The One-and-Only Billy Shears: An Interview with William Campbell on Sgt. Pepper

This interview was originally published in the May 2017 print edition of The Avocado and is now made available online for the first time.

The moment I walk in the door, he’s asking me how my drive over was in that famous Liverpudlian accent, but he stops himself midway through the first sentence. “Sorry,” he says, in a different voice. “You just do this for so long, you know, it’s hard to break character.”

His “real” accent is a curious blended stew of his native Ontario with a whisper of Southern twang acquired from the years spent in Athens, Georgia. But you can hear the Scouse coming through constantly, and it’s not always clear whether he’s having trouble “breaking character” or if this really is just how he pronounces these words after fifty years.

“I do think in, I suppose, ‘British English’ now,” he admits. “Biscuit, lift, lorry, all that. Funnily enough, of all the pitfalls involved in what we were doing, the lies and paying people off and the cosmetic surgery, the biggest thing Brian [Epstein, the Beatles’ manager] used to worry about is that I’d keep slipping into ‘American’ and give the whole thing away that way.”

We’re meeting today on the occasion of the 50th anniversary of The Beatles’ Sgt. Pepper’s Lonely Hearts Club Band. His name is William Campbell, and beginning with Sgt. Pepper, he became The Man Who Would Be Paul McCartney.

AVOCADO: So The Beatles had already started recording Sgt. Pepper when Brian Epstein recruited you?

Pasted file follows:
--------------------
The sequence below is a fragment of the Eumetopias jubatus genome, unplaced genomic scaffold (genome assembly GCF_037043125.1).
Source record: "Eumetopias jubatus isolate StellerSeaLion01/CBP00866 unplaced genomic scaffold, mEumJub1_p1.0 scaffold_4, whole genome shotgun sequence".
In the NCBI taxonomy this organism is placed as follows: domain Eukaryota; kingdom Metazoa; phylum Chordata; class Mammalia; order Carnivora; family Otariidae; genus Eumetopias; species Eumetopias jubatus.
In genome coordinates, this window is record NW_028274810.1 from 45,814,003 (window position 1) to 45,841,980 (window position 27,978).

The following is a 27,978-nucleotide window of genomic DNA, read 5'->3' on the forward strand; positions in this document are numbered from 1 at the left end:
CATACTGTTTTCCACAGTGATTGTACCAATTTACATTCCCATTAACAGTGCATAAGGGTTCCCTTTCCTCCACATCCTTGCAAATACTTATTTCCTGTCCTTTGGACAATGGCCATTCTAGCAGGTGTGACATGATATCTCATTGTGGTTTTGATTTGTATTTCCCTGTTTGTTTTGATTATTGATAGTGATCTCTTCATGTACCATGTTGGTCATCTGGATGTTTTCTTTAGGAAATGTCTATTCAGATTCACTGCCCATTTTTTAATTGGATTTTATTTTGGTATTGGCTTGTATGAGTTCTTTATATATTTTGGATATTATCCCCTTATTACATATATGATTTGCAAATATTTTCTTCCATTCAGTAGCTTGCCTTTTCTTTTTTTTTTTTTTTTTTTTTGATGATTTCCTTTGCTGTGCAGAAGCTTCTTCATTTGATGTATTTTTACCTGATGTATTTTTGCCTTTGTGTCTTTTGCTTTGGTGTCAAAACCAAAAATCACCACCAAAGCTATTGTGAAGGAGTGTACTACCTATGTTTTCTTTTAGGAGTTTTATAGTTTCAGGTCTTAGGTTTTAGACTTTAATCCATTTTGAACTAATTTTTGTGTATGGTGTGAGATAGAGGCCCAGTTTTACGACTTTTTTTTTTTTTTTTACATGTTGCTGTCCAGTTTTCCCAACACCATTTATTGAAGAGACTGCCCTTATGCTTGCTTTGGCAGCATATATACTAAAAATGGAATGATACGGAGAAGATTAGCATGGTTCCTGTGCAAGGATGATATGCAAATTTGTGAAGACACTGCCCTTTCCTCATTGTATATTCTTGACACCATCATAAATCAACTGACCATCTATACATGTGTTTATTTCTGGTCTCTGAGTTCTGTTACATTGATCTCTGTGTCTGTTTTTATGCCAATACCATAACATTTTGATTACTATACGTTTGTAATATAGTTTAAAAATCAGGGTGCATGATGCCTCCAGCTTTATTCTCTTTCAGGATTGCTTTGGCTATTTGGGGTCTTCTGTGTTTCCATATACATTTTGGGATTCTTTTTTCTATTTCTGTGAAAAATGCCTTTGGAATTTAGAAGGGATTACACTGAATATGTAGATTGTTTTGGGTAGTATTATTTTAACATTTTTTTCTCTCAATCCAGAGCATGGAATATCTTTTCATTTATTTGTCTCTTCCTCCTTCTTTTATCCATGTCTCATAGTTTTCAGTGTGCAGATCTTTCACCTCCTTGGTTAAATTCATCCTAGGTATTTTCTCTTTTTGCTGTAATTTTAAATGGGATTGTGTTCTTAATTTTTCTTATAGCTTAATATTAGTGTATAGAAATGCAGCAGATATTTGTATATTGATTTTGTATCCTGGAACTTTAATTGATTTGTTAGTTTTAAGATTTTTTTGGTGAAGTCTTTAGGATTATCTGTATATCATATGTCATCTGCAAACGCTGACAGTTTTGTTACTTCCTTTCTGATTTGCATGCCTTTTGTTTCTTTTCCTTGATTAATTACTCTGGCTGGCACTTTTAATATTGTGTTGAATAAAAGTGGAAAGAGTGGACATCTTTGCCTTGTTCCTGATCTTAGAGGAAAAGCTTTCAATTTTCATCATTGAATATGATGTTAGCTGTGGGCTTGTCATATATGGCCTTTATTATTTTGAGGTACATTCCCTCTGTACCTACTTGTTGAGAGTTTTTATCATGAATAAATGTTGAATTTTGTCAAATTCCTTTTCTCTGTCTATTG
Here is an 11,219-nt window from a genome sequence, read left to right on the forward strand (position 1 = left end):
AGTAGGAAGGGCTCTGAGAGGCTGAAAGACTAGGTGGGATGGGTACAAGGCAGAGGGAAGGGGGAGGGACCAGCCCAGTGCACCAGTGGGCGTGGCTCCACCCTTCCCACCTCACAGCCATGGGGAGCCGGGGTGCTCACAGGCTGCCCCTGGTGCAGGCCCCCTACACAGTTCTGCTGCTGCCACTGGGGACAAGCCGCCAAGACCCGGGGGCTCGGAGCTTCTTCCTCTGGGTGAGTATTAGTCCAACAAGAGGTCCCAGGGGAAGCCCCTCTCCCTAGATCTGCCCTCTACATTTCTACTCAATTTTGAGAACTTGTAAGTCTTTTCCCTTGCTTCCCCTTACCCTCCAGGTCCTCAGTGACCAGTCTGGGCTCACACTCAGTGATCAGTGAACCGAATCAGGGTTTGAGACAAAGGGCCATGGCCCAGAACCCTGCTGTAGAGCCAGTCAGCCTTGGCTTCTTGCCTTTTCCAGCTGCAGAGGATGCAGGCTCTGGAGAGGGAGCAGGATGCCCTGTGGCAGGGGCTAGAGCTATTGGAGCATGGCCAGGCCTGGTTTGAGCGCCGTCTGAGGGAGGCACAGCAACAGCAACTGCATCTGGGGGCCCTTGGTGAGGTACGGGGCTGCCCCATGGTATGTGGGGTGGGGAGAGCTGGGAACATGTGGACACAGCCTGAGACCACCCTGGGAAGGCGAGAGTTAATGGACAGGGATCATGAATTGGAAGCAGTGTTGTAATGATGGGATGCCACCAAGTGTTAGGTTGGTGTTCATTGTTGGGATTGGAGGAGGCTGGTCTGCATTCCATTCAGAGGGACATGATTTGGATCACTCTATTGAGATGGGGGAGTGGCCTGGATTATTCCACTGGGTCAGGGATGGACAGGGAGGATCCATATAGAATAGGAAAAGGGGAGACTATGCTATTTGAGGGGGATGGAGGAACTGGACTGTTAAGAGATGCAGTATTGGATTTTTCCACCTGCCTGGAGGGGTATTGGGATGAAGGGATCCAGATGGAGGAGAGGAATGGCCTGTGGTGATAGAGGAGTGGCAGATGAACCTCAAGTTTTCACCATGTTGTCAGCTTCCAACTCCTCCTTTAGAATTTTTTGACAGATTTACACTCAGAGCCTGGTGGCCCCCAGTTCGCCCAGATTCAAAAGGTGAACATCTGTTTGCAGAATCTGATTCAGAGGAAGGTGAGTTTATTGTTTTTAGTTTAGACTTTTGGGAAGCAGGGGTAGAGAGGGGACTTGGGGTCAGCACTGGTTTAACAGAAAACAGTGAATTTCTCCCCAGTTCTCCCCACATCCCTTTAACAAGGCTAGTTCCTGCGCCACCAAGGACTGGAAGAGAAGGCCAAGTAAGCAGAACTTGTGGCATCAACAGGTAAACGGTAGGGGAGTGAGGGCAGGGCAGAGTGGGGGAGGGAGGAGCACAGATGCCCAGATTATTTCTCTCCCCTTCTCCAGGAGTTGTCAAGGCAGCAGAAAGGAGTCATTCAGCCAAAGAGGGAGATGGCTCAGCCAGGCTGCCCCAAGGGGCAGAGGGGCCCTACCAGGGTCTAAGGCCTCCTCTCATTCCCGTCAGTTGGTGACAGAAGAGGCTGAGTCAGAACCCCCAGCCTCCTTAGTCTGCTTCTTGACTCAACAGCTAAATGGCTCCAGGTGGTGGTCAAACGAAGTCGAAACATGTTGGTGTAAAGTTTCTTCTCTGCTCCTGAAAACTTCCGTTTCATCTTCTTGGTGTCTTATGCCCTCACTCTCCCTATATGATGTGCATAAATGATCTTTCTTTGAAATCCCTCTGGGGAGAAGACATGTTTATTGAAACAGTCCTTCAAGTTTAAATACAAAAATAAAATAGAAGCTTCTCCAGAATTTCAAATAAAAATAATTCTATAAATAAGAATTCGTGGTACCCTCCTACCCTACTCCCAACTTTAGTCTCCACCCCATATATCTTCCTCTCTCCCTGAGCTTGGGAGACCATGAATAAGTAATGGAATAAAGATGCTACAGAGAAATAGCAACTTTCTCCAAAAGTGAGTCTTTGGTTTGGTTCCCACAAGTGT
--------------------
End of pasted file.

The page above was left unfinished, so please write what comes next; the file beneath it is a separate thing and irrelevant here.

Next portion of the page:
CAMPBELL: Well, you have to remember it wasn’t called Sgt. Pepper at that point. The idea for Sgt. Pepper wasn’t even there. The original intent that John and Paul had had was to write an album themed around their own childhoods, kind of going back to where it all began. That’s where “Penny Lane” and “Strawberry Fields Forever” came from, of course; those were places in Liverpool they used to know.

So those two songs were already written and recorded by the time I came in. There was also “When I’m 64,” which is the only McCartney song on the album that isn’t me. It was an old song of his he decided to revive as part of the childhood idea. Paul had laid down a rough vocal that they built the, you know, the clarinets and all that around. But they had me re-record it. Maybe it was a test, I don’t know.

AVOCADO: Did you pass the test?

CAMPBELL: Well, the thing is, right, it was actually John’s idea to do the song. I think it was…well, you know his humor. I suppose he thought it was funny, in a way. His friend had written a joke song about what it would be like to be an old man, and it turns out he’d never even make it to 30. So to have me sing that…I think he got a weird kick out of it. But that was how he processed the pain, I suppose, and all the other surreal stuff going on with the situation, was to embrace the darkly funny side, at least as he saw it from a certain perspective.

AVOCADO: So John was on board with the switch pretty much right away?

CAMPBELL: Yeah, people assume he wasn’t. But when Brian would be talking to George and Ringo about it and trying to convince them that this was what they needed to do, John was always, “That’s right, Brian’s right.”

AVOCADO: Did George and Ringo need convincing?

CAMPBELL: I mean, they were all in a state of shock, and it’s a pretty ludicrous idea on the face of it.

AVOCADO: Imagining what the recording sessions must have been like…what did they actually call you? “William”? “Paul”?

CAMPBELL: At first they didn’t call me anything at all! [Laughs.] ‘Cause they didn’t know. It was, you know, “Hey.” Funnily enough, it was George who was the first one to call me “Paul.” It was a total accident. He was tuning his guitar, focusing on that, and absent-mindedly said, you know, “Paul, would you hand me this or that” or whatever it was. The tea. And we all just froze there, you know? I mean, George was the most skeptical of anyone about the idea. He liked it the least. But he still went along with it, of course.